In Huckabee’s defense, Portman clearly got pregnant to sway her peers in the academy. Had Mila Kunis showed up with a glow and a slightly bulging baby she would have taken the gold instead. Portman knew that conservative Hollywood voters are suckers for old-fashioned family values and figured a baby would seal the deal.

Not just a baby, but an unborn baby because God and conservative voters know an unborn baby is more precious than someone who has passed through the birth canal and could turn liberal or collect health care on our tax dollars.

But there are some major differences between Bristol and Portman.1 Bristol had her baby for Jesus. Portman just had sex. Portman danced bleeding heart artsy fartsy ballet in a Hollywood movie promoting the homosexual agenda. Bristol danced on Dancing With the Stars, which is second to American Idol in embracing American family values.

So I say, go for it, Mike Huckabee. If you keep on emulating Sarah Palin I know a lot 0f Democrats who will be rooting for you in the 2012 primaries. Or you could start touring with Charlie Sheen.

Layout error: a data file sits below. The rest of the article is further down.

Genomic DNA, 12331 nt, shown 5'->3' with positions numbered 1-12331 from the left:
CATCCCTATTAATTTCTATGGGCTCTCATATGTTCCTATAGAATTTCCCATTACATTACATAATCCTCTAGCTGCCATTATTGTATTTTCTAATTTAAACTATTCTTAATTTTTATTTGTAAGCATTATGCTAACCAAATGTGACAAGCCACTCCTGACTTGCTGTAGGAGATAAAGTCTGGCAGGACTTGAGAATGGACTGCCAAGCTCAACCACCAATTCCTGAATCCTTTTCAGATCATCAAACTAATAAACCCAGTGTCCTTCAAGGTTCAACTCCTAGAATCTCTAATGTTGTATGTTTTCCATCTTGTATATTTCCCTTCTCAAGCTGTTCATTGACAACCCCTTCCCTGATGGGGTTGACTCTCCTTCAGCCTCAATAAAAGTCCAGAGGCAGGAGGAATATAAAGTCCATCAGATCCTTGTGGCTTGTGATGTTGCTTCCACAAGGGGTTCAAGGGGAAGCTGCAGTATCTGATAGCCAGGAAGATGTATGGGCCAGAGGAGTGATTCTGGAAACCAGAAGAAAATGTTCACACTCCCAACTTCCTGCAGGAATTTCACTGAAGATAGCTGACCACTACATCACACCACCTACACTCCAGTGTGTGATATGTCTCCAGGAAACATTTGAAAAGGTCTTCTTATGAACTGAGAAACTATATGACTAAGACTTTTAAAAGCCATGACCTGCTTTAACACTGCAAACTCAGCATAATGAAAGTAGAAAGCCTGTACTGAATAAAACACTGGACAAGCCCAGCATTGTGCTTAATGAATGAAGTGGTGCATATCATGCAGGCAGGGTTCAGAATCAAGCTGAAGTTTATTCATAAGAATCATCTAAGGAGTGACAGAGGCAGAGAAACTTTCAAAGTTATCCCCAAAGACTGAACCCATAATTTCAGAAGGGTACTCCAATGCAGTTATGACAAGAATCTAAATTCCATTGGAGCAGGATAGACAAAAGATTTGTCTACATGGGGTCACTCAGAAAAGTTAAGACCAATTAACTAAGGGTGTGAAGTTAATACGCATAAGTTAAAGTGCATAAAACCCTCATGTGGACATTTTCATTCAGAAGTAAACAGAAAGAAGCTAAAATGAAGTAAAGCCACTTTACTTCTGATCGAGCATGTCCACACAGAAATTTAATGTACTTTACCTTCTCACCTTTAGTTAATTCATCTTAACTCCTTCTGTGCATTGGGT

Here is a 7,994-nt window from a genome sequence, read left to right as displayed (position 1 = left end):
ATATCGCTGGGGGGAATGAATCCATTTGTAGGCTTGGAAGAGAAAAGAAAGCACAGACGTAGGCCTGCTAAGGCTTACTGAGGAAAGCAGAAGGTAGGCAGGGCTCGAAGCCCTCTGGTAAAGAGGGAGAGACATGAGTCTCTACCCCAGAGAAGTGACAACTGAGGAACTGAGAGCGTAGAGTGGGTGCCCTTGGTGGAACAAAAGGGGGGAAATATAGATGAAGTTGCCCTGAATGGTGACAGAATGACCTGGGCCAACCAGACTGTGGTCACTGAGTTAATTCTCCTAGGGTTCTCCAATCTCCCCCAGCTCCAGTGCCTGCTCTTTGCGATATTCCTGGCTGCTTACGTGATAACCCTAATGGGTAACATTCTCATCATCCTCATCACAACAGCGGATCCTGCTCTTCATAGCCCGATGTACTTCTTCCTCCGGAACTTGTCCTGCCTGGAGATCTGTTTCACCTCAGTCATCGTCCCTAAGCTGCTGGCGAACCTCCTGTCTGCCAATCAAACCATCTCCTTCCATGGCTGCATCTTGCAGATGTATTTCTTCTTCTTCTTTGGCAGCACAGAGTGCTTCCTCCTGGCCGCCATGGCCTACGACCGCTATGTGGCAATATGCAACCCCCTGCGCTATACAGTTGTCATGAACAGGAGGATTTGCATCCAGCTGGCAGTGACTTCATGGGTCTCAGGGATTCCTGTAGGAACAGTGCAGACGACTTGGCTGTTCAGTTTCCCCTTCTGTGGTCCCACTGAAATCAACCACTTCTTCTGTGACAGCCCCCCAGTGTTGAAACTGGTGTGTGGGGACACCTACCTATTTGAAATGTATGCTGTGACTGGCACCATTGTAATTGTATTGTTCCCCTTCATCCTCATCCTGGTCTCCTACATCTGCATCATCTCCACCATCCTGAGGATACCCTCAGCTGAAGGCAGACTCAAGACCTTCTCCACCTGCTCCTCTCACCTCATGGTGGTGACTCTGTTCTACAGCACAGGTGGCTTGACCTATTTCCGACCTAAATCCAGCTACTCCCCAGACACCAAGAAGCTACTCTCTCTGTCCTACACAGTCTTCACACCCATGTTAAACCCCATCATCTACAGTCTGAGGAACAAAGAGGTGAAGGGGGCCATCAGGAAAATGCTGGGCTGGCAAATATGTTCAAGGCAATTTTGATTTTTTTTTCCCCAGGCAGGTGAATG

This brings me to The Daily, the newest iPad ready publication being heavily hyped on iTunes, in the App Store and several other places. When I was reading The Daily Saturday I learned that Charlie Sheen has made himself the newest ambassador to Haiti and that he will make the world aware their plight.

Because nobody knew how bad things were down there.

The Daily added that Sirius XM added an all new 24-hour Charlie ? Sheen news channel, Tiger Blood Radio. It also informed me that male sperm count is at an all-time low (“hooray,” shout green and population activists) and that higher luggage fees mean a higher tax bill.